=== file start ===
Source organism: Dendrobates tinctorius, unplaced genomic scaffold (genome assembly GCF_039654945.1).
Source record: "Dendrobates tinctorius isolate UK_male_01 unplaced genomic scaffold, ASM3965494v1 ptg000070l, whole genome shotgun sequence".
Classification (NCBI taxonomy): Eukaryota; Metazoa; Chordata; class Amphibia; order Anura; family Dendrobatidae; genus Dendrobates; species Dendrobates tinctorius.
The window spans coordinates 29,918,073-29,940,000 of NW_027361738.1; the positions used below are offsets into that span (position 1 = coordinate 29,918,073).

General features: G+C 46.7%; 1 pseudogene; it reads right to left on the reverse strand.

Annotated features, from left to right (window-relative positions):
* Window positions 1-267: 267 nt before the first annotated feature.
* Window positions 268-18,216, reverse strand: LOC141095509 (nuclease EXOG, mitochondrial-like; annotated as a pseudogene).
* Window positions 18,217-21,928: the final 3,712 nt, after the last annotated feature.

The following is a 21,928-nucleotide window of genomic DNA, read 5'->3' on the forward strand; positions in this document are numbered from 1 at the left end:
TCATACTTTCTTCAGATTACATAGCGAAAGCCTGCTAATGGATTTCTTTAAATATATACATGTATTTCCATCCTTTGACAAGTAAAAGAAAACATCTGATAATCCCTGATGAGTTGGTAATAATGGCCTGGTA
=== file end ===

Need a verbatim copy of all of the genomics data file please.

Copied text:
Source organism: Dendrobates tinctorius, unplaced genomic scaffold (genome assembly GCF_039654945.1).
Source record: "Dendrobates tinctorius isolate UK_male_01 unplaced genomic scaffold, ASM3965494v1 ptg000070l, whole genome shotgun sequence".
Classification (NCBI taxonomy): Eukaryota; Metazoa; Chordata; class Amphibia; order Anura; family Dendrobatidae; genus Dendrobates; species Dendrobates tinctorius.
The window spans coordinates 29,918,073-29,940,000 of NW_027361738.1; the positions used below are offsets into that span (position 1 = coordinate 29,918,073).

General features: G+C 46.7%; 1 pseudogene; it reads right to left on the reverse strand.

Annotated features, from left to right (window-relative positions):
* Window positions 1-267: 267 nt before the first annotated feature.
* Window positions 268-18,216, reverse strand: LOC141095509 (nuclease EXOG, mitochondrial-like; annotated as a pseudogene).
* Window positions 18,217-21,928: the final 3,712 nt, after the last annotated feature.

The following is a 21,928-nucleotide window of genomic DNA, read 5'->3' on the forward strand; positions in this document are numbered from 1 at the left end:
TCATACTTTCTTCAGATTACATAGCGAAAGCCTGCTAATGGATTTCTTTAAATATATACATGTATTTCCATCCTTTGACAAGTAAAAGAAAACATCTGATAATCCCTGATGAGTTGGTAATAATGGCCTGGTA